If you have been victimized by violent crime, you may be entitled to compensation from a state crime victim program called the California Victim Compensation Program (“CalVCP”).
Crime victims (and relatives of crime victims) who have suffered physical injury or threat of physical injury can apply to the victim compensation program for compensation for crime-related losses, including:
- medical expenses
- funeral expenses
- relocation costs
From our background as police officers, prosecutors and criminal defense attorneys, our California Crime Victim Advocate Attorneys are uniquely suited to help victims negotiate the criminal justice system. We can help you get the compensation you deserve.
We can also help you if you need to:
- File a California civil lawsuit to recover damages from a crime, or
- Apply for victim restitution from the California criminal court after the person who injured you has been convicted.
In this article, our California Crime Victim Advocate Attorneys provide an overview of the California Victim Compensation Program.1 We cover:
If you have further questions after reading this article, we invite you to contact us at Shouse Law Group for a consultation.
The California Victim Compensation Program (“CalVCP”) is a state fund designed to provide compensation to victims of violent crime for unreimbursed losses associated with the crime.2
The California Victim Compensation and Government Claims Board administers CalVCP.3
The fund is paid for in large part by restitution fines levied on all criminal defendants in amounts ranging from $100 to $10,000.4
During the fiscal year 2008-2009, CalVCP paid out over $90 million dollars to claimants.5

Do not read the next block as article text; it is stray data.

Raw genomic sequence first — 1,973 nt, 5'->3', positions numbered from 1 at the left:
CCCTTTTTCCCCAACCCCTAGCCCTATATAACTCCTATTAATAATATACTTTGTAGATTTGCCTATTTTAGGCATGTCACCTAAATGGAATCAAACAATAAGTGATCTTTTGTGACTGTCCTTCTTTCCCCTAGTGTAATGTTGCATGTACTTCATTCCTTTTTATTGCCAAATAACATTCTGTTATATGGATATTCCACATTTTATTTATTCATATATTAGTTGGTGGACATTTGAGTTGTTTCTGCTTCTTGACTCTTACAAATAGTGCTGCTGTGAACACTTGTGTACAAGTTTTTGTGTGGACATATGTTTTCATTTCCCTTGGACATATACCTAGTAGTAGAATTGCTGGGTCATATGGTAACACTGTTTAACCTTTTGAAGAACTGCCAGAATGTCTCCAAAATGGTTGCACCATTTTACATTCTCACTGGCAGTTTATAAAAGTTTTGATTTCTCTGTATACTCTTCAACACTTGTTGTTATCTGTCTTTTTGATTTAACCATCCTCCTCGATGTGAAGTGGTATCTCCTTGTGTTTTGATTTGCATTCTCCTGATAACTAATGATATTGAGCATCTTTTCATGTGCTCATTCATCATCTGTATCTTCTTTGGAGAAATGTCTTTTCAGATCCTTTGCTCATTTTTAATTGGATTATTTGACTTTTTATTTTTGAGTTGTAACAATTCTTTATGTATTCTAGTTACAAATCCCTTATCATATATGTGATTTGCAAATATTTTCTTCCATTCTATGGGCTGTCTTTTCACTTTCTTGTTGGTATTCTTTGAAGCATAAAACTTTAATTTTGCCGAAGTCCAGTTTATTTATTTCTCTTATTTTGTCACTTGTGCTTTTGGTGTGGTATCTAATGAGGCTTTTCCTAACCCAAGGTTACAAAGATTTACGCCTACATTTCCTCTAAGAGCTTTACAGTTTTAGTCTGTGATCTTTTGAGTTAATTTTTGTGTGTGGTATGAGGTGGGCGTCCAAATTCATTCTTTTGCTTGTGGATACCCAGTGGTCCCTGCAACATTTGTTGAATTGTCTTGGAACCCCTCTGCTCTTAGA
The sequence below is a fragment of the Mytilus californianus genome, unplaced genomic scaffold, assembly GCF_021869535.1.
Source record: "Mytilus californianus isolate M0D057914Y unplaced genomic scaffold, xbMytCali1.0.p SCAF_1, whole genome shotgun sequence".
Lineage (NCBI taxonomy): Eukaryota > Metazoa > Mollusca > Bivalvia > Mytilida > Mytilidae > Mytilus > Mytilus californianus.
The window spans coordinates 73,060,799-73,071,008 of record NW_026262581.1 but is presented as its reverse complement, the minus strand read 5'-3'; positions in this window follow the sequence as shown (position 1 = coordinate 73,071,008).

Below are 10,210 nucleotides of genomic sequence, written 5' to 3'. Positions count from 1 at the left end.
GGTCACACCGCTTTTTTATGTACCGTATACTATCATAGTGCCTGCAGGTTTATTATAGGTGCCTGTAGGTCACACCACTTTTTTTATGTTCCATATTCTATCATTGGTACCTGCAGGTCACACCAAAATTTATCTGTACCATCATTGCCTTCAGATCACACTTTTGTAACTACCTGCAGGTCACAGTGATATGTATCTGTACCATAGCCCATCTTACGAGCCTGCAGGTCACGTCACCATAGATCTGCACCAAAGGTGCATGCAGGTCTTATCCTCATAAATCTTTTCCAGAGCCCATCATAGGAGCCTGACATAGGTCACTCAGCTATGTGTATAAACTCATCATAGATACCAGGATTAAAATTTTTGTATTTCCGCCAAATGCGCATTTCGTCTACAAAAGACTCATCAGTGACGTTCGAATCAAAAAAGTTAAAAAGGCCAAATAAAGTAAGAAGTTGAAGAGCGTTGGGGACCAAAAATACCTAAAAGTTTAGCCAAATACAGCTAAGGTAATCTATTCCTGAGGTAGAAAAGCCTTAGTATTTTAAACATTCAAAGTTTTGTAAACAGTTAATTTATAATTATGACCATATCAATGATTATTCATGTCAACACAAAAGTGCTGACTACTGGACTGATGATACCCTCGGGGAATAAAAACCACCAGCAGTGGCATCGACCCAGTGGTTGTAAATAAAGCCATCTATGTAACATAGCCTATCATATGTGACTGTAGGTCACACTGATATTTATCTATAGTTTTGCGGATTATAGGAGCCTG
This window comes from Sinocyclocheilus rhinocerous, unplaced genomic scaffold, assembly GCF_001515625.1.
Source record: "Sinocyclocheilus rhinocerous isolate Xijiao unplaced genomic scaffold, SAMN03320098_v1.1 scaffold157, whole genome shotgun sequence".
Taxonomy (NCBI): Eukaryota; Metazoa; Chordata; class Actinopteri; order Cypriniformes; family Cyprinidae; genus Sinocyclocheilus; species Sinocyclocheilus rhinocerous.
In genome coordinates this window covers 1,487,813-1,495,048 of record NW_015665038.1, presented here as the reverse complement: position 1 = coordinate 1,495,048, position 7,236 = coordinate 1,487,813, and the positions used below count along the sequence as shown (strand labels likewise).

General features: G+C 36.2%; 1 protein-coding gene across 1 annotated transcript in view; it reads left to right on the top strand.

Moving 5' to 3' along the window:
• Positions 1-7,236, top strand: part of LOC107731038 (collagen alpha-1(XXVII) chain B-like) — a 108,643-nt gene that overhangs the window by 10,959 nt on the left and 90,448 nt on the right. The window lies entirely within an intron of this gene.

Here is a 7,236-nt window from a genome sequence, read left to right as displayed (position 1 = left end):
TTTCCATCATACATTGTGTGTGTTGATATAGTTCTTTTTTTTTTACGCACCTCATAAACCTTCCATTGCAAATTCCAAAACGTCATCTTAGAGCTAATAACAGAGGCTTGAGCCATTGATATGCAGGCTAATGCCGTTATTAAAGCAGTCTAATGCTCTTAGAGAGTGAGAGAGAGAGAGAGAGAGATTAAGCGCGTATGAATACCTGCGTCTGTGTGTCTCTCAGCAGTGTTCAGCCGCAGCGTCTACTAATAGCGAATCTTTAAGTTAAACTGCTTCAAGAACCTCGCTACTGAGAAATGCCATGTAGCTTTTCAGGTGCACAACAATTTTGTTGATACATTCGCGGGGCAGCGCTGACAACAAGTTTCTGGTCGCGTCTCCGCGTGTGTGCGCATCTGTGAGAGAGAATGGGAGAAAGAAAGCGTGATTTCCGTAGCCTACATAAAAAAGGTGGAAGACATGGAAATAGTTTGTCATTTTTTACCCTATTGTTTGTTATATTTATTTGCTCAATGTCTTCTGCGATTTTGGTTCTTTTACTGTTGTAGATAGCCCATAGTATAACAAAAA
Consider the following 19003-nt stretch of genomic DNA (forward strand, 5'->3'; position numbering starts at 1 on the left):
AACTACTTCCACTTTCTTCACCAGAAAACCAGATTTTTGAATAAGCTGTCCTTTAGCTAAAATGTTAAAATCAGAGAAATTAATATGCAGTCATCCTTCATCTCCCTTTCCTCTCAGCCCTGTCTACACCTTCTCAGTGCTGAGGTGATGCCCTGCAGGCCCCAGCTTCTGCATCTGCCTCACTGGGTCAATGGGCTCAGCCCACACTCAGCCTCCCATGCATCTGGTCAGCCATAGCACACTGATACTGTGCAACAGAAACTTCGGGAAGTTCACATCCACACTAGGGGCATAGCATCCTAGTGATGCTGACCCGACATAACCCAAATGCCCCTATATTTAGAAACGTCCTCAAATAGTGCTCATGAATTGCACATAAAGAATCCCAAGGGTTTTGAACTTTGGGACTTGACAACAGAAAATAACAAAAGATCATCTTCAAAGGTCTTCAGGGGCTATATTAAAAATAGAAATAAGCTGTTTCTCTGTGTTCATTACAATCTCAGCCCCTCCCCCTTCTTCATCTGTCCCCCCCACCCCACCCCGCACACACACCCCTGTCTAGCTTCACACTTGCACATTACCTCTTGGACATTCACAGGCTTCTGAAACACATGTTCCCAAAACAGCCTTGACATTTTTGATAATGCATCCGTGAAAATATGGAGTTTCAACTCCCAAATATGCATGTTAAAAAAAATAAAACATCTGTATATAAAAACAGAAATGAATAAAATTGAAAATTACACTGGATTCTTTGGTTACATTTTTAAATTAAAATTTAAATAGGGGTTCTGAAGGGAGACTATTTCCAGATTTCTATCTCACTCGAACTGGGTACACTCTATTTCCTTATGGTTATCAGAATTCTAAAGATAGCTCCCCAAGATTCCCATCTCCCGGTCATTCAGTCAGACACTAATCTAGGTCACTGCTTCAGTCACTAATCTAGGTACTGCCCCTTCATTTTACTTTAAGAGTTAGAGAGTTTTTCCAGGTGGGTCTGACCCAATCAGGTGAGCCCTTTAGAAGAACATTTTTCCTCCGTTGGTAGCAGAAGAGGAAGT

Let’s look at an example of CalVCP in action:
Example: Jessica’s young son Tom is hit and seriously injured in a hit and run accident in Los Angeles. Unfortunately, despite a police investigation, the perpetrator of the California Vehicle Code 20001 vc hit and run is never found.
Jessica can apply to CalVCP for reimbursement for medical expenses she pays in regards to Tom’s care that are not paid for by insurance or another source.
You can watch a video about CalVCP on YouTube here.
It’s important to remember that crime victims may be eligible for services and assistance besides financial compensation from CalVCP. For more information, please see our related articles Victim Rights and Victim Advocacy in California Criminal Cases; Preparing a California Crime Victims and Witnesses to Testify in Court; and Advocating in Court for California Crime Victims.
CalVCP compensation is available for victims, and immediate family members of victims, who suffer injury, threat of injury or death from a crime.6
CalVCP covers expenses related to physical injuries (as opposed to purely economic injuries). In certain cases, emotional injuries can be enough to qualify.
CalVCP claims are often made in connection with violent crimes such as:
- California Penal Code 187 pc homicide
- California Penal Code 211 pc robbery
- California Penal Code 261 pc rape
- California Penal Code 288 pc lewd acts with a minor
- Domestic violence crimes in California
- Vehicular manslaughter crimes in California
- Drunk driving crimes in California
- California Penal Code 245 pc ADW
Let’s look at a few examples:
Example: Ana is walking home one night when she is sexually assaulted by a masked assailant. She suffers physical injury, as well as extreme emotional trauma, from the crime. She is terrified to leave her house. She doesn’t know how she is going to get on with her life.
Thankfully, Ana can get help from the California Victim Compensation Program. The fund reimburses Ana for medical expenses, and pays for counseling services and a home security system.
Example: Jorge is robbed at gunpoint as he leaves the gym. After the robber steals his wallet, the robber pistol-whips Jorge across the face, causing a black eye and other injuries.